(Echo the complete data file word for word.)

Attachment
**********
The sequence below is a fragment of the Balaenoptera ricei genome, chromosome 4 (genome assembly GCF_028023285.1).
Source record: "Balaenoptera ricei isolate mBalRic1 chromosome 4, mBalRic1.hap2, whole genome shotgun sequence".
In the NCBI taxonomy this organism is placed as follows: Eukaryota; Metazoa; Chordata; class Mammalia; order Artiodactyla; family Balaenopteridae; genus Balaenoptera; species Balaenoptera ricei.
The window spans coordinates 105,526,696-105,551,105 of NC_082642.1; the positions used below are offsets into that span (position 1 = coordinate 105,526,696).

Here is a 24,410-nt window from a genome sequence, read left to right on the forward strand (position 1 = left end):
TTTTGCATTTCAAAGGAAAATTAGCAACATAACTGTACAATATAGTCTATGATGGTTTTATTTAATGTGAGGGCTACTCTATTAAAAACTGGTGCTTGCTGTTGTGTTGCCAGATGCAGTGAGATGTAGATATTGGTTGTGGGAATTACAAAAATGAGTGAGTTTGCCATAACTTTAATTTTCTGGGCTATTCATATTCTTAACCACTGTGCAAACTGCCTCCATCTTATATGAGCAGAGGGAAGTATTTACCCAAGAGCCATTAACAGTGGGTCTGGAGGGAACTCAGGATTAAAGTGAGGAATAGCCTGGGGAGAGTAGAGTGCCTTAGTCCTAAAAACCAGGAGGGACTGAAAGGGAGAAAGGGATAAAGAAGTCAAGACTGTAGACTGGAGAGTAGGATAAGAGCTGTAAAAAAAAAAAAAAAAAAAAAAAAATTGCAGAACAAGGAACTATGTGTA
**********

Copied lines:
The sequence below is a fragment of the Balaenoptera ricei genome, chromosome 4 (genome assembly GCF_028023285.1).
Source record: "Balaenoptera ricei isolate mBalRic1 chromosome 4, mBalRic1.hap2, whole genome shotgun sequence".
In the NCBI taxonomy this organism is placed as follows: Eukaryota; Metazoa; Chordata; class Mammalia; order Artiodactyla; family Balaenopteridae; genus Balaenoptera; species Balaenoptera ricei.
The window spans coordinates 105,526,696-105,551,105 of NC_082642.1; the positions used below are offsets into that span (position 1 = coordinate 105,526,696).

Here is a 24,410-nt window from a genome sequence, read left to right on the forward strand (position 1 = left end):
TTTTGCATTTCAAAGGAAAATTAGCAACATAACTGTACAATATAGTCTATGATGGTTTTATTTAATGTGAGGGCTACTCTATTAAAAACTGGTGCTTGCTGTTGTGTTGCCAGATGCAGTGAGATGTAGATATTGGTTGTGGGAATTACAAAAATGAGTGAGTTTGCCATAACTTTAATTTTCTGGGCTATTCATATTCTTAACCACTGTGCAAACTGCCTCCATCTTATATGAGCAGAGGGAAGTATTTACCCAAGAGCCATTAACAGTGGGTCTGGAGGGAACTCAGGATTAAAGTGAGGAATAGCCTGGGGAGAGTAGAGTGCCTTAGTCCTAAAAACCAGGAGGGACTGAAAGGGAGAAAGGGATAAAGAAGTCAAGACTGTAGACTGGAGAGTAGGATAAGAGCTGTAAAAAAAAAAAAAAAAAAAAAAAAATTGCAGAACAAGGAACTATGTGTA